Preferably, both additional half-parts are fitted with reverse shoulders on their junction edges, making up partial covering means. They also comprise advantageously extensions forming a covering skirt for the rear end of the protective envelope.
But the invention will be better illustrated, without being limited thereto, by the following description of various particular embodiments, given solely for exemplification purposes and represented on the appended drawings wherein:
The syringe 2 is of conventional type, made of a cylindrical syringe body 3 associated with an internal piston 4 which is operated by a stem 5 with a cross-like section. The syringe body 3 is extended by a truncated cone 6 at its front end, intended to receive the injection needle, not represented; its rear end comprises a peripheral collar 7.
On the other hand, the external end of the stem 5 which operates the piston 4 is fitted with a flat head 8.
The syringe protection device 1 consists mainly of a cylindrical envelope 9 which surrounds the syringe body 3, and of a sliding jacket 10 which constitutes a protection shield by the rear end of said envelope 9.
The cylindrical envelope 9 is made of radioprotective material, such as tungsten for example. It is lined internally by a sheath 11 of plastic material whereof the internal diameter corresponds, including the clearance, to the external diameter of the syringe body 3. This sheath 11 facilitates the positioning and the withdrawal of the syringe body 3 within the envelope 9; according to the material used, it may also play a part in the radioprotection function.
The front end of the protective envelope 9 is fitted with an added-on truncated cowling 12, also made of tungsten, fitted with a central orifice 13 letting through the truncated cone 6 of the syringe. This orifice 13 is reduced in size to limit the beam leakage; the cowling 12 also constitutes an end stop for the syringe body 3.
At the rear end of the cylindrical envelope 9, one can note the presence of a quick fastening/releasing means 14 which enables to maintain the syringe body 3 inside said envelope 9. This fastening/releasing means 14 consists of a removable lock which presses the end crown 7 of the syringe body 3 against the rear end of the envelope 9; this lock is here in the form of a squeezer dog operated manually by means of a protruding extension 15, and subject to a recall spring.
As regards the front end of the cylindrical envelope 9, one can note the presence of a lead glass sight-window 16 which enables to access visually the useful portion of the graduations of the syringe body 3.
The jacket 10 which is associated with the protective envelope 9 is also made of radioprotective material, such as tungsten for example. This jacket 10 has the general shape of a cylindrical tube 17 whereof the internal diameter corresponds, including the clearance, to the external diameter of the envelope 9, and whereof one of the ends is blanked off by a bottom element 18. Just before the bottom element 18 one can note the presence of an annular hollow 19 arranged in the tubular section 17.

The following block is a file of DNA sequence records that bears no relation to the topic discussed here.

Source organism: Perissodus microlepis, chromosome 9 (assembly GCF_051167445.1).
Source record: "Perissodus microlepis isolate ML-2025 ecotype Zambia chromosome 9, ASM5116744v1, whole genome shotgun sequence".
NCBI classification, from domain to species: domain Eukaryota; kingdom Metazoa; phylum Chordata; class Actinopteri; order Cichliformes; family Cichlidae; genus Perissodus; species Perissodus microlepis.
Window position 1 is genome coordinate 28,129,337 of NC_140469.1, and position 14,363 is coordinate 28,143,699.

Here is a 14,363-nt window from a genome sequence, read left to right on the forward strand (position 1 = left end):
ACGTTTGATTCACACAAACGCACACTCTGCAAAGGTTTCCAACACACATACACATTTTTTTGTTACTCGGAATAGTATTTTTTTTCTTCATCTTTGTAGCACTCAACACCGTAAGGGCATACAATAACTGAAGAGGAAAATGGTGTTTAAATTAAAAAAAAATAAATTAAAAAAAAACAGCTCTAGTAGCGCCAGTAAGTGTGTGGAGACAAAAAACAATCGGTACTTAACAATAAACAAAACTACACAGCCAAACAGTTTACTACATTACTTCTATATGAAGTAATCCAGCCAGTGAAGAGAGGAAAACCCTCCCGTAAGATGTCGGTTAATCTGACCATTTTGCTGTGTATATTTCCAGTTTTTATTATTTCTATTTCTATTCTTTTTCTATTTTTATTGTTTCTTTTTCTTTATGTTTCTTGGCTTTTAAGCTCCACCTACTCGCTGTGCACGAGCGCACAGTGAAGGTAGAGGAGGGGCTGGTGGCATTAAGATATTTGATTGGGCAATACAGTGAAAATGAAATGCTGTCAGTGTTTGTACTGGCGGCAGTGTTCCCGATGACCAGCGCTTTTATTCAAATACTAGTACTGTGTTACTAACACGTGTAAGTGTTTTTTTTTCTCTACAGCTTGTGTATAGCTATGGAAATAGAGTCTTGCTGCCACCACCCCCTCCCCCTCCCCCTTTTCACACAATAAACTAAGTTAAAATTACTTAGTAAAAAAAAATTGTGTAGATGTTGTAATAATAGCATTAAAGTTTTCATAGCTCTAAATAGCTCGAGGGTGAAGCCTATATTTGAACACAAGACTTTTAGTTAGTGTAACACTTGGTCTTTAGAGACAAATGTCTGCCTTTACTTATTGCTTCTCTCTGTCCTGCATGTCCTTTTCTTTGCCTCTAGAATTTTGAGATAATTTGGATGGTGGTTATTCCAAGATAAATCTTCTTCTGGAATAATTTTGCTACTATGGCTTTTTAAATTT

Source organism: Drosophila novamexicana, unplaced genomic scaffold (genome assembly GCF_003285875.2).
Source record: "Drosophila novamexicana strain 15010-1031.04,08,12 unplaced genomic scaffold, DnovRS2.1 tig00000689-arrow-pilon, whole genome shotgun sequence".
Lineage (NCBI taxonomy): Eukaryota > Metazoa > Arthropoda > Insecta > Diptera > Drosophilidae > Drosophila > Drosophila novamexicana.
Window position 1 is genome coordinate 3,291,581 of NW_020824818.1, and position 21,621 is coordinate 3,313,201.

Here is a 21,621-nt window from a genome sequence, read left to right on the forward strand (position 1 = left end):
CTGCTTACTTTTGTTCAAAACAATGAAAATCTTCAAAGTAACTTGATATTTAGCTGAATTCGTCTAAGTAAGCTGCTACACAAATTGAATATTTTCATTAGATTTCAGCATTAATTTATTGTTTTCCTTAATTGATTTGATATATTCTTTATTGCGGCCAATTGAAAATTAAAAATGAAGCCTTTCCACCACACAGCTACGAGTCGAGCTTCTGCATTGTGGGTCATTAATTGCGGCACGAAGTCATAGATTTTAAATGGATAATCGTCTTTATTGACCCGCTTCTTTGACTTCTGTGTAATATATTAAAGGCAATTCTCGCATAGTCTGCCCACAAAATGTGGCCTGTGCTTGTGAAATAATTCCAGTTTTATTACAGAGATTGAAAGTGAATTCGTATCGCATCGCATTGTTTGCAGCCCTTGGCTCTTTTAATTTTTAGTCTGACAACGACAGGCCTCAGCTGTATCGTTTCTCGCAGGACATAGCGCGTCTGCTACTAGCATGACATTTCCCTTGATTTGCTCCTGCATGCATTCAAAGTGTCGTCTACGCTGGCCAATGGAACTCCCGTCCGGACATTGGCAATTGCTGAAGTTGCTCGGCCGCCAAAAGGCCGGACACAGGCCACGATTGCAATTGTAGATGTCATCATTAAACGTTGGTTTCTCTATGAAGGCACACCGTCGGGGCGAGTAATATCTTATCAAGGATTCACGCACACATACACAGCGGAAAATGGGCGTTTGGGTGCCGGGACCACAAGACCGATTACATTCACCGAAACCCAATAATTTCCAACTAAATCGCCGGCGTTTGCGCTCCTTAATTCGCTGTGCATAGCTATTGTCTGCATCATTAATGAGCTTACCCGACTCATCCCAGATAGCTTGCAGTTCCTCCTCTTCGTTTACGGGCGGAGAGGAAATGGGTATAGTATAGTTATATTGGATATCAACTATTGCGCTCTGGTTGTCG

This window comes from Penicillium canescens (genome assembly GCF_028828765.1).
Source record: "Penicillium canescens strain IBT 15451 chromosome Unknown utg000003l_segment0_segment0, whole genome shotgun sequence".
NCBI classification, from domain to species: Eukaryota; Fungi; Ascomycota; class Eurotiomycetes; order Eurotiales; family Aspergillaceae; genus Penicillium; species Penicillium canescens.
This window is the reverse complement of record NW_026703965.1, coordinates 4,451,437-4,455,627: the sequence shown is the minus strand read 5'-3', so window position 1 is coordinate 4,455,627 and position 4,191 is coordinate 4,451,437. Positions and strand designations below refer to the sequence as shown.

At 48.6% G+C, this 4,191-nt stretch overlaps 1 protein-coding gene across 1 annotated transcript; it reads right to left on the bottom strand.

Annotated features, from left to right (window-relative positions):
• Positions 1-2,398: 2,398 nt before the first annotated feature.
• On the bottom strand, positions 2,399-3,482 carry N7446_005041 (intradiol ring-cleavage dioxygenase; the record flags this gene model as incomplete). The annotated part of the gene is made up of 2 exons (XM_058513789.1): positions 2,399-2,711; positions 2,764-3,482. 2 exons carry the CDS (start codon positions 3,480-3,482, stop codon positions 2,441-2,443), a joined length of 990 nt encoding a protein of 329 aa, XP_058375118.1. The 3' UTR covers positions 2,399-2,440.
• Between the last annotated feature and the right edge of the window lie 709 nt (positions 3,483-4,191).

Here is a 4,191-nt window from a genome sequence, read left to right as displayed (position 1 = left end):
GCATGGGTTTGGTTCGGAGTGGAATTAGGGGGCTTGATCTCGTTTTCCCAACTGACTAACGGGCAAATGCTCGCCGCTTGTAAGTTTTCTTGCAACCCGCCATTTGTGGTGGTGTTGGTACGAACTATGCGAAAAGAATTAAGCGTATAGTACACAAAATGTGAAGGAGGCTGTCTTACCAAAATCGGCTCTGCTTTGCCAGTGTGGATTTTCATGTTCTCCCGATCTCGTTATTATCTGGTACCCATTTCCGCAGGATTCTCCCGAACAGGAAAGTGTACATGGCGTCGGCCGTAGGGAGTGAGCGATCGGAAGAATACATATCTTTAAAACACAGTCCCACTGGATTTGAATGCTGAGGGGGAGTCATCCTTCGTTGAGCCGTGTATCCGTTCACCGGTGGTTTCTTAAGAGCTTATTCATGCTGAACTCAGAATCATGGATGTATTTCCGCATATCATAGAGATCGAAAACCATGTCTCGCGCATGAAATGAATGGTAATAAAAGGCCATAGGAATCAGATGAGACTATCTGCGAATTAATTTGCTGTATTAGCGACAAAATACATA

At the internal face of the bottom element 18, a removable lock 20 in the form of a squeezer dog is arranged to fasten the stem 5 which operates the syringe piston 4. This lock 20 has a structure similar to that of the locking member 14 described previously; it is accessible through an opening 21 arranged in the tubular section 17, at the annular hollow 19.
Over a portion of the length of the tubular element 17 there have been provided two longitudinal openings 22 diametrically opposed visible on
The jacket 10 is placed on the cylindrical envelope 9 by the rear end thereof, once the syringe 2 has been inserted into its receiving structure 9, 11. The cylindrical tube 17 is guided on the envelope 9 until its flat head 8 of the operating stem 5 is interconnected automatically with the bottom element 18 of the jacket, under the action of the lock 20.
In this position, the jacket 10 forms a shield which protects the operator from the radiation emitted in the axis of the syringe through the rear opening of the protective envelope 9.
The syringe 2 is then ready to be used, whereas the operation of its piston 4 also consists in making the jacket 10 slide over the envelope 9. This sliding is possible when the knurled knobs 23 are loose; these knurled knobs 23 as well as the annular recess 19 may then be used as resting points for the fingers, when filling the syringe or when injecting the product.
The knurled knobs 23 are tight when one wishes to lock the position of the jacket 10 on the protective envelope 9; this locking enables to block the position of the piston 4 in the syringe body 3 and one thus avoids any accidental flow of the radioactive product through the injection needle.
The tubular section 17 of the jacket 10 has a length which is suited to cover the rear end of the protective envelope 9 regardless of the extraction level of the stem 5. According to this extraction level, this tubular section 17 doubles more or less the cylindrical envelope 9 and it reinforces therefore the protection conferred by said envelope.
As represented on
When the injection of the radioactive product is complete, the syringe is extracted from its protective device by operating both squeezer dogs 14 and 20.
Here, the protective envelope 9 is the same with its armoured sight-window 16 and with its cowling 12 through the central orifice of which passes the end truncated cone 6 of the syringe. There is also the tubular jacket 10 with its emerging longitudinal grooves 22 which co-operate with the knurled knobs 23 integral with the envelope 9.
In this variation of the embodiment, the rear end section of the jacket 10 has been modified slightly; it does not comprise any annular hollows and the removable lock 20 corresponds to a model different of that illustrated on